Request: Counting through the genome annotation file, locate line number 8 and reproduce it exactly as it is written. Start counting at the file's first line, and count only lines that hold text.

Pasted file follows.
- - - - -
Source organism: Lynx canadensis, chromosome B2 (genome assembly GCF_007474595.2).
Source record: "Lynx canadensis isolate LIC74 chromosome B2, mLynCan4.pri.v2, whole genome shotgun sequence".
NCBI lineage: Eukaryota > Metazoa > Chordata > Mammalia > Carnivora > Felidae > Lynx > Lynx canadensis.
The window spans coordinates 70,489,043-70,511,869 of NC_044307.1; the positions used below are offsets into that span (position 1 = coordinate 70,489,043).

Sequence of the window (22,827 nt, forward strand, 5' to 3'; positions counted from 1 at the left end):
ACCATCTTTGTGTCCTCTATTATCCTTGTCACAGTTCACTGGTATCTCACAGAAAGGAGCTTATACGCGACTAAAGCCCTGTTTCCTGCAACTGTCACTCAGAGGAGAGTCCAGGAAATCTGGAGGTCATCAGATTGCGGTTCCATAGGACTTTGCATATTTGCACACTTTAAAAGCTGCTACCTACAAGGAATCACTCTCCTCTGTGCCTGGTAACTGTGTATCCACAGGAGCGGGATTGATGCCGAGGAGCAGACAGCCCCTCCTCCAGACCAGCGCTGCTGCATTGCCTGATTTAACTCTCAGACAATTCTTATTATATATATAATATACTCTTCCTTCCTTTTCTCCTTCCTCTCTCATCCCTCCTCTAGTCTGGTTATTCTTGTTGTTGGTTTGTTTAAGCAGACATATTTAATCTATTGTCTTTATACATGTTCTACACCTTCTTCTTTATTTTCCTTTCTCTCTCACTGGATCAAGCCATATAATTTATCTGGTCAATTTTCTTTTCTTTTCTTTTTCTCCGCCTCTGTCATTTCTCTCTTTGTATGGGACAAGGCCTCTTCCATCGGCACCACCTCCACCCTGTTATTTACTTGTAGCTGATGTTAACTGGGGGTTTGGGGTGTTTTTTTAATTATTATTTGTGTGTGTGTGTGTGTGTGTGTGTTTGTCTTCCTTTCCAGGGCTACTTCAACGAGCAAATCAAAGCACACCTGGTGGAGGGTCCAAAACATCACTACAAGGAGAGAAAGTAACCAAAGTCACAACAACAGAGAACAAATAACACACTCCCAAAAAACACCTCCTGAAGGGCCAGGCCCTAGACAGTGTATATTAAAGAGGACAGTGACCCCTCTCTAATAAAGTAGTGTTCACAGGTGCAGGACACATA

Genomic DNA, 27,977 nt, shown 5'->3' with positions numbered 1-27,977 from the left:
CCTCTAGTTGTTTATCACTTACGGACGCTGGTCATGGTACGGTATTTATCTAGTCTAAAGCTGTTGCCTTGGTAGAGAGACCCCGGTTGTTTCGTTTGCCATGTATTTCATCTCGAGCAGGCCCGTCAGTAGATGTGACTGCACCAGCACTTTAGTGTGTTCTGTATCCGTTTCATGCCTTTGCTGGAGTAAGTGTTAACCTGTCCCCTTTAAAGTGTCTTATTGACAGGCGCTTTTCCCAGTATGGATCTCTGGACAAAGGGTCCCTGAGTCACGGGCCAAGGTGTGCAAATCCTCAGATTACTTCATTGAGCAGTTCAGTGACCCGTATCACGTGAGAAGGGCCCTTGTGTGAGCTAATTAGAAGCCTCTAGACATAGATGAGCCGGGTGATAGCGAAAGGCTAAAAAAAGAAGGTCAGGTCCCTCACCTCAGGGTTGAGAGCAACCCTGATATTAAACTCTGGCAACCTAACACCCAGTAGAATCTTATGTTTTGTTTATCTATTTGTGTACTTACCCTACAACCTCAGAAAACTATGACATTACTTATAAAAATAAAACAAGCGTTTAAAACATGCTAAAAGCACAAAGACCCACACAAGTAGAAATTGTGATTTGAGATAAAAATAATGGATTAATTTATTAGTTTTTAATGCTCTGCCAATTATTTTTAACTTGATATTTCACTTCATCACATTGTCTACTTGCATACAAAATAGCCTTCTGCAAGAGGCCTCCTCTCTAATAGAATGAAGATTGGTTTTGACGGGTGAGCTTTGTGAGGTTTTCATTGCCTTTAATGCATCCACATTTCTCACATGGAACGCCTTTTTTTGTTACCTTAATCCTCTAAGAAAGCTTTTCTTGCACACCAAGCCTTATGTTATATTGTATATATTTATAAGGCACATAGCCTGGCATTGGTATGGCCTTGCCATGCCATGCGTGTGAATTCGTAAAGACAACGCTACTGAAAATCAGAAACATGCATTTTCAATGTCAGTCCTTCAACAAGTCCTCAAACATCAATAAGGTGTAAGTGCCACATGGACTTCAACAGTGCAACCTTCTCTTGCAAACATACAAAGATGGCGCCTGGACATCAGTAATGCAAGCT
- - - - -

CCTCTAGTTGTTTATCACTTACGGACGCTGGTCATGGTACGGTATTTATCTAGTCTAAAGCTGTTGCCTTGGTAGAGAGACCCCGGTTGTTTCGTTTGCCATGTATTTCATCTCGAGCAGGCCCGTCAGTAGATGTGACTGCACCAGCACTTTAGTGTGTTCTGTATCCGTTTCATGCCTTTGCTGGAGTAAGTGTTAACCTGTCCCCTTTAAAGTGTCTTATTGACAGGCGCTTTTCCCAGTATGGATCTCTGGACAAAGGGTCCCTGAGTCACGGGCCAAGGTGTGCAAATCCTCAGATTACTTCATTGAGCAGTTCAGTGACCCGTATCACGTGAGAAGGGCCCTTGTGTGAGCTAATTAGAAGCCTCTAGACATAGATGAGCCGGGTGATAGCGAAAGGCTAAAAAAAGAAGGTCAGGTCCCTCACCTCAGGGTTGAGAGCAACCCTGATATTAAACTCTGGCAACCTAACACCCAGTAGAATCTTATGTTTTGTTTATCTATTTGTGTACTTACCCTACAACCTCAGAAAACTATGACATTACTTATAAAAATAAAACAAGCGTTTAAAACATGCTAAAAGCACAAAGACCCACACAAGTAGAAATTGTGATTTGAGATAAAAATAATGGATTAATTTATTAGTTTTTAATGCTCTGCCAATTATTTTTAACTTGATATTTCACTTCATCACATTGTCTACTTGCATACAAAATAGCCTTCTGCAAGAGGCCTCCTCTCTAATAGAATGAAGATTGGTTTTGACGGGTGAGCTTTGTGAGGTTTTCATTGCCTTTAATGCATCCACATTTCTCACATGGAACGCCTTTTTTTGTTACCTTAATCCTCTAAGAAAGCTTTTCTTGCACACCAAGCCTTATGTTATATTGTATATATTTATAAGGCACATAGCCTGGCATTGGTATGGCCTTGCCATGCCATGCGTGTGAATTCGTAAAGACAACGCTACTGAAAATCAGAAACATGCATTTTCAATGTCAGTCCTTCAACAAGTCCTCAAACATCAATAAGGTGTAAGTGCCACATGGACTTCAACAGTGCAACCTTCTCTTGCAAACATACAAAGATGGCGCCTGGACATCAGTAATGCAAGCT